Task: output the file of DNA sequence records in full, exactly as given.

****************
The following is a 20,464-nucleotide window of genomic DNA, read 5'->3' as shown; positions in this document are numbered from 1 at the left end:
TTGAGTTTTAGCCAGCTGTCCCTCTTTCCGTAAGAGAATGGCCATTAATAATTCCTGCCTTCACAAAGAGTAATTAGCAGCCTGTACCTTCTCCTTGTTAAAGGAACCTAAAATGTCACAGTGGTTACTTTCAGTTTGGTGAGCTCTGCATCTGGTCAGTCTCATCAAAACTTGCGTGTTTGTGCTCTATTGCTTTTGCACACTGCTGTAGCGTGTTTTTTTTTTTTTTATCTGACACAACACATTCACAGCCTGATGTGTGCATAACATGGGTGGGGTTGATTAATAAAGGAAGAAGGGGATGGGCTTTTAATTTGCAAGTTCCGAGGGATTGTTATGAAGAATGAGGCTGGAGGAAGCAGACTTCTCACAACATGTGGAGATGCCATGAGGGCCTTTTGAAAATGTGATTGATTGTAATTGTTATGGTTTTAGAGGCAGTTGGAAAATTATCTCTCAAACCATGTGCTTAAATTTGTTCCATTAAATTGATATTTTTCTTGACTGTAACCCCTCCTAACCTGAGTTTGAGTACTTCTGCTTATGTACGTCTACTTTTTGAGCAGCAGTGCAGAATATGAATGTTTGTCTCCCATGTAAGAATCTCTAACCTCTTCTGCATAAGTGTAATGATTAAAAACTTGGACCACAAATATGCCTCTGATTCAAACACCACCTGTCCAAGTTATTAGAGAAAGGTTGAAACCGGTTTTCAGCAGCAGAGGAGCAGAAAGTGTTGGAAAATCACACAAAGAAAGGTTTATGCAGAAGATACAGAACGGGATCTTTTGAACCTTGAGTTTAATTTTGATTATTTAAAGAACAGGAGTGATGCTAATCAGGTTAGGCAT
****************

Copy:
The following is a 20,464-nucleotide window of genomic DNA, read 5'->3' as shown; positions in this document are numbered from 1 at the left end:
TTGAGTTTTAGCCAGCTGTCCCTCTTTCCGTAAGAGAATGGCCATTAATAATTCCTGCCTTCACAAAGAGTAATTAGCAGCCTGTACCTTCTCCTTGTTAAAGGAACCTAAAATGTCACAGTGGTTACTTTCAGTTTGGTGAGCTCTGCATCTGGTCAGTCTCATCAAAACTTGCGTGTTTGTGCTCTATTGCTTTTGCACACTGCTGTAGCGTGTTTTTTTTTTTTTTATCTGACACAACACATTCACAGCCTGATGTGTGCATAACATGGGTGGGGTTGATTAATAAAGGAAGAAGGGGATGGGCTTTTAATTTGCAAGTTCCGAGGGATTGTTATGAAGAATGAGGCTGGAGGAAGCAGACTTCTCACAACATGTGGAGATGCCATGAGGGCCTTTTGAAAATGTGATTGATTGTAATTGTTATGGTTTTAGAGGCAGTTGGAAAATTATCTCTCAAACCATGTGCTTAAATTTGTTCCATTAAATTGATATTTTTCTTGACTGTAACCCCTCCTAACCTGAGTTTGAGTACTTCTGCTTATGTACGTCTACTTTTTGAGCAGCAGTGCAGAATATGAATGTTTGTCTCCCATGTAAGAATCTCTAACCTCTTCTGCATAAGTGTAATGATTAAAAACTTGGACCACAAATATGCCTCTGATTCAAACACCACCTGTCCAAGTTATTAGAGAAAGGTTGAAACCGGTTTTCAGCAGCAGAGGAGCAGAAAGTGTTGGAAAATCACACAAAGAAAGGTTTATGCAGAAGATACAGAACGGGATCTTTTGAACCTTGAGTTTAATTTTGATTATTTAAAGAACAGGAGTGATGCTAATCAGGTTAGGCAT